A Love Poem - CIL 04, 5296
O, would that it be permitted to hold your delicate arms,
fastened around my neck, and to offer kisses to your tender lips.
Go now, darling, and trust your joys to the winds;
trust me, the nature of men is fickle.
Often while I lie awake in the middle of the night, lost in love,
I reflect on these things with myself: many are they whom Fortune has lifted up high;
and in the same way these, suddenly thrown down headlong, she now oppresses:
just as when Venus has unexpectedly joined the bodies of lovers,
daylight divides them, and (they?)…
Milnor, Kristina. “Gender and Genre: The Case of CIL 4. 5296.” In Graffiti and the Literary Landscape in Roman Pompeii. 1st ed. Oxford: Oxford University Press, 2014.
(The picture and transcription are taken from this source, p 198 and 209. There is obviously MUCH more scholarship on this, but Milnor is a good starting place.)
I’d recommend looking up Rebecca Benefiel if you want more information specifically about graffiti in domestic spaces.
A beautiful love poem from one woman to another, neatly inscribed on the wall inside a house in Pompeii. There’s much to say about this poem, but I’ll keep it brief! There’s a lot of debate as to whether this was actually written by a woman, to a woman, and scholars sometimes bend over backwards to try to justify another explanation. But I (and many others) argue that it rejects the involvement of men both thematically and grammatically. The speaker does not seem interested in men’s “fickle nature.” The gender of the speaker can be determined by the perdita in line 4: a nominative, feminine perfect passive participle. The gender of the addressee is shown by pupula, a vocative, feminine noun (a diminutive term of endearment, literally meaning “little girl,” but probably more like “darling,” or maybe even “baby”?)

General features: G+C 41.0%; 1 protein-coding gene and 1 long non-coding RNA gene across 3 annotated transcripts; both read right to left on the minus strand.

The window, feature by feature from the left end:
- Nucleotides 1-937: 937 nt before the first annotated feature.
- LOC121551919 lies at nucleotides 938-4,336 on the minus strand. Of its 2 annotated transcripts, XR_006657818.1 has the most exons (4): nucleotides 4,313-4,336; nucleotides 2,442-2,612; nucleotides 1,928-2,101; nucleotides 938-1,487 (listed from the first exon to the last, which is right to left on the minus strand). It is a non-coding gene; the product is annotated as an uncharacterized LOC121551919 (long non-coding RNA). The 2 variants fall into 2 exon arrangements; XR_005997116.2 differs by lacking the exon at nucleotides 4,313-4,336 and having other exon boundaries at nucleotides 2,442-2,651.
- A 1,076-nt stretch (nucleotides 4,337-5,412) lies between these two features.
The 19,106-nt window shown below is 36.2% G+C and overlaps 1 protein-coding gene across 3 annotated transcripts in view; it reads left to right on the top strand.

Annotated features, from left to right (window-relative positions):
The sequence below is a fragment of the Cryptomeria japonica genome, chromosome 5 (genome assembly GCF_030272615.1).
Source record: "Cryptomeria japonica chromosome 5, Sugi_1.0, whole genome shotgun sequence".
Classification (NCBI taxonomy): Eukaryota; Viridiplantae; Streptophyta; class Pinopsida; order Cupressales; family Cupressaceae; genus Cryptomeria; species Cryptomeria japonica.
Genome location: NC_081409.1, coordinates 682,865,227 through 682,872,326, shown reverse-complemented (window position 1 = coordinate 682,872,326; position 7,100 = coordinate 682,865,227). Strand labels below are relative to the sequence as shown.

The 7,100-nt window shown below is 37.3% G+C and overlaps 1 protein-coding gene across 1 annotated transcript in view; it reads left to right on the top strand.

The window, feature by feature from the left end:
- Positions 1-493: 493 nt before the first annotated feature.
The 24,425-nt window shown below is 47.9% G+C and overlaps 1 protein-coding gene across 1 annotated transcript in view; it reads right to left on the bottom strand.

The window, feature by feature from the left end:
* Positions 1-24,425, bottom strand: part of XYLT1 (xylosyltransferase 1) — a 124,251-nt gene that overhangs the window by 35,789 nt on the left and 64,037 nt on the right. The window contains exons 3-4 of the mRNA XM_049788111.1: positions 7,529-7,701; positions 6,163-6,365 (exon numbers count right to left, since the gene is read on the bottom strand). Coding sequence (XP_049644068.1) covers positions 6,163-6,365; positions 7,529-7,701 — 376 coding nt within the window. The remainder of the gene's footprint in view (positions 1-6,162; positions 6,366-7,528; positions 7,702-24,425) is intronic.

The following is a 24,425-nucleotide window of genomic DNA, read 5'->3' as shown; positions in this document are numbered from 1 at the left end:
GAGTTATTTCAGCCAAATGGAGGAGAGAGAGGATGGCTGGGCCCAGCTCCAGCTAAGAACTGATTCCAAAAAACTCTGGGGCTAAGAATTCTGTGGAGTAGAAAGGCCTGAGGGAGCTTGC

Please add your own translations, comments, and bibliography if you like!
Thanks to @ciceronian for the great request!